Young people, like their older counterparts, are increasingly spending time online, exacerbated by the shift to remote schooling, socialising and living brought about by the COVID-19 pandemic in many parts of the world. In this chapter, we explore some contemporary issues regarding young people’s experiences and activities online through the phenomenon of loot boxes as a subject of regulatory and policy debate. Using the framing of young people’s digital citizenship and the regulation of online spaces more generally and specifically visa-vis young people’s activities online, we consider how a risk based approach has mainly been taken towards young people online, which may not take sufficient account of their participation online. As regards loot boxes, there are widely diverging approaches to how they have been categorised and regulated (or not). Our case study China has taken a strongly protective approach. However, even in China, rules can be circumvented – by young people themselves as an exercise of their participative digital citizenship. We argue that regulatory approaches to young people online must do better to facilitate young people’s participation as digital citizens while still protecting them from harm.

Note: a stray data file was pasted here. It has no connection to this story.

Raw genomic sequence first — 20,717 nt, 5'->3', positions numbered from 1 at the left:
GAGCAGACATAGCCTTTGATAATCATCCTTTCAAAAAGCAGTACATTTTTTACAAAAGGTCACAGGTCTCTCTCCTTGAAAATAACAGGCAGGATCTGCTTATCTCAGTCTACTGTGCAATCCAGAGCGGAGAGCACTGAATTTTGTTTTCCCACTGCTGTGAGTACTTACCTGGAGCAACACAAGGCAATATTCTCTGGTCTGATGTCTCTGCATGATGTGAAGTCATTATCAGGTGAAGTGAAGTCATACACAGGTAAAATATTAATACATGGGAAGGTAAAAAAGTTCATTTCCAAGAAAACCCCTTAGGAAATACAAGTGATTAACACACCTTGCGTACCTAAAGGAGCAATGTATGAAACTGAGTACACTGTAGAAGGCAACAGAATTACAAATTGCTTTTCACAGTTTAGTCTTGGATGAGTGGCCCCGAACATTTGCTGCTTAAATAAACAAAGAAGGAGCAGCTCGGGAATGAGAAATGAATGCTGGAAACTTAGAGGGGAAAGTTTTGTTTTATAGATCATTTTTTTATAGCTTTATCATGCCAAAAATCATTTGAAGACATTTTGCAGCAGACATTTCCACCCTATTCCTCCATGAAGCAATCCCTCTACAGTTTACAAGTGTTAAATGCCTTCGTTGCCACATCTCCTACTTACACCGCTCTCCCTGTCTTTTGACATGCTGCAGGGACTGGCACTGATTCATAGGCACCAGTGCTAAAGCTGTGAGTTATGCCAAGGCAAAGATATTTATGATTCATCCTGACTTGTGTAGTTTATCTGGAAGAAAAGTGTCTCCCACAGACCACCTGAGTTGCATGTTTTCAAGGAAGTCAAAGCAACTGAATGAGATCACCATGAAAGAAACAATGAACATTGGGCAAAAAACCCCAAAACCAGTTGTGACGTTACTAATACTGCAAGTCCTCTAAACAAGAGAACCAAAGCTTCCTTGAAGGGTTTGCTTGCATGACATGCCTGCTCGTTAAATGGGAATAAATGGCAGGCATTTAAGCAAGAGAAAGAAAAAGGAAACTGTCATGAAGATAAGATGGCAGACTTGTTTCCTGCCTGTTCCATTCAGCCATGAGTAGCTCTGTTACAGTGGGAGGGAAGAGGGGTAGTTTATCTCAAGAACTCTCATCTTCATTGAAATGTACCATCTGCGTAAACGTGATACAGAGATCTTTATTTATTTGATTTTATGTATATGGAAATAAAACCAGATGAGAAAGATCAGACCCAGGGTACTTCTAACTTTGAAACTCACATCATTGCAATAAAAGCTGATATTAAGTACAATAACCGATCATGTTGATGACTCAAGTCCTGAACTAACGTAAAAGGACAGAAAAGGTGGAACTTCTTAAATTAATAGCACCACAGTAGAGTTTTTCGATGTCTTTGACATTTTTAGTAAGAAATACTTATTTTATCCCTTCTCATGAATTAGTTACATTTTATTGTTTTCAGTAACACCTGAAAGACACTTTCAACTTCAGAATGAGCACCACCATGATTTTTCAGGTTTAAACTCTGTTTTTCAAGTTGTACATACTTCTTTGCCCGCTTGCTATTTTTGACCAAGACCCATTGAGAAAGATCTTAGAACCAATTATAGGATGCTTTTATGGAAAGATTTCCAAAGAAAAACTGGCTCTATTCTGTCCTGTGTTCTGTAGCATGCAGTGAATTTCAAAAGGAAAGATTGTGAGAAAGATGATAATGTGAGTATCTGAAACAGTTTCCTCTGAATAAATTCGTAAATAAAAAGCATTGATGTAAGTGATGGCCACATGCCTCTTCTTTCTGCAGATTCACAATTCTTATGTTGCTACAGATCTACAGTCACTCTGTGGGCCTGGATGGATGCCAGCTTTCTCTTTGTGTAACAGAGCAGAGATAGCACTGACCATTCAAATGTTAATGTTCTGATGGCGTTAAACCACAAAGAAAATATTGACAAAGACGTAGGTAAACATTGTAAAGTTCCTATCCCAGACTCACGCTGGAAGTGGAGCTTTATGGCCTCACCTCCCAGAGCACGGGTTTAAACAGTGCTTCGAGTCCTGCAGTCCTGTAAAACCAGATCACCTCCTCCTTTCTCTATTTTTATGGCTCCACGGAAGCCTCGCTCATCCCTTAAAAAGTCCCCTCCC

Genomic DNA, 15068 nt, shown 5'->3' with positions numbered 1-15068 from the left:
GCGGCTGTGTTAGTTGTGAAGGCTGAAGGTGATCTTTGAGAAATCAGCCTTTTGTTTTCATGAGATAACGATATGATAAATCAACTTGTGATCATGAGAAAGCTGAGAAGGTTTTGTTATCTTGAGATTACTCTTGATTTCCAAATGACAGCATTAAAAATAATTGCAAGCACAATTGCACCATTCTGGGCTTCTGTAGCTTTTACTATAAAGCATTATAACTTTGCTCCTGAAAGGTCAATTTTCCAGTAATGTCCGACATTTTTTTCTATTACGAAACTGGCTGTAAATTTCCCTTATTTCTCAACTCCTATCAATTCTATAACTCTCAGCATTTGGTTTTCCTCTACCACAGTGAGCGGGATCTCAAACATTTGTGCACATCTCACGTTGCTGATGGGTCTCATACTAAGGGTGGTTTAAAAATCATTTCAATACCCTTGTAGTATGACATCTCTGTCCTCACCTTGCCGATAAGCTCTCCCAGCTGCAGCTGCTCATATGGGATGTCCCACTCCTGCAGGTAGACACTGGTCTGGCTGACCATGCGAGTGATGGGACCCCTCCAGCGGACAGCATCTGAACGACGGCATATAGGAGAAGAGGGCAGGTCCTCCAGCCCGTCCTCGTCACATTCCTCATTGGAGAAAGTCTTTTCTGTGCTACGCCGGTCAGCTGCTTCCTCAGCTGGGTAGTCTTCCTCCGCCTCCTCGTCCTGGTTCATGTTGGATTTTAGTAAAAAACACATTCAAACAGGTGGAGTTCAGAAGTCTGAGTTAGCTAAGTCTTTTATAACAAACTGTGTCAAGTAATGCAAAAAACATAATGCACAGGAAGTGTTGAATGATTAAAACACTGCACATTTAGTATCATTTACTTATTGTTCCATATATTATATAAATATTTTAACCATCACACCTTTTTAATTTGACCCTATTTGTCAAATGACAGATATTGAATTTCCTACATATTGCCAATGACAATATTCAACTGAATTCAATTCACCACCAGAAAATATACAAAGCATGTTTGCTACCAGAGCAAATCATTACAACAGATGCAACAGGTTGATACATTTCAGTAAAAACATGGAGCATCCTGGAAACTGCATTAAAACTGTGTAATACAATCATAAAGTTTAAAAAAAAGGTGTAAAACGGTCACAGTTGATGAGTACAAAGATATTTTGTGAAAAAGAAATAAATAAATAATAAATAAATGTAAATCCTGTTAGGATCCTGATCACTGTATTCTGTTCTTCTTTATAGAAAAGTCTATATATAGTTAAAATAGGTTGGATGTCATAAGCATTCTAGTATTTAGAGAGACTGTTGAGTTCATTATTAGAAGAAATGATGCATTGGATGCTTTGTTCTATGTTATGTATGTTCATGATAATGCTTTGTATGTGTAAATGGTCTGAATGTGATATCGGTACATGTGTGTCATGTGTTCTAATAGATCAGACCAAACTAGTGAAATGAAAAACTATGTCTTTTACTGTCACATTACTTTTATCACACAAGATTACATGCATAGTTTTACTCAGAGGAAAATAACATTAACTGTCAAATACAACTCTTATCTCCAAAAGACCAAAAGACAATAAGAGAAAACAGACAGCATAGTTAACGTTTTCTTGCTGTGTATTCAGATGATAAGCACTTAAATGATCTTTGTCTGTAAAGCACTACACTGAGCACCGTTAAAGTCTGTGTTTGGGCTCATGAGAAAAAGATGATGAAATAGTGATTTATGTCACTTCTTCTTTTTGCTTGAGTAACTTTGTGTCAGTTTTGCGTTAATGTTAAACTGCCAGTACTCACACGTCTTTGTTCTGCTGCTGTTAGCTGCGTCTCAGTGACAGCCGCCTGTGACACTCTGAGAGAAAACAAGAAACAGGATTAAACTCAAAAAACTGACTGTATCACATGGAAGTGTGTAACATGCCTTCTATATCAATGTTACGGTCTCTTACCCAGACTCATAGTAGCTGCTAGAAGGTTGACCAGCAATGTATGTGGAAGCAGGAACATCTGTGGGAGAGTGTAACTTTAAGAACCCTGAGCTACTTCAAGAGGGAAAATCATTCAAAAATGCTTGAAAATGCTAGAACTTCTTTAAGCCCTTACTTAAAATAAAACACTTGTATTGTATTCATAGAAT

|Title of host publication||The SAGE handbook of the digital media economy|
|Editors||Terry Flew, Jennifer Holt, Julian Thomas|
|Place of Publication||London|
|Number of pages||21|
|ISBN (Electronic)||9781529762129, 9781529757170|
|Publication status||Published - 30 Nov 2022|
- Young people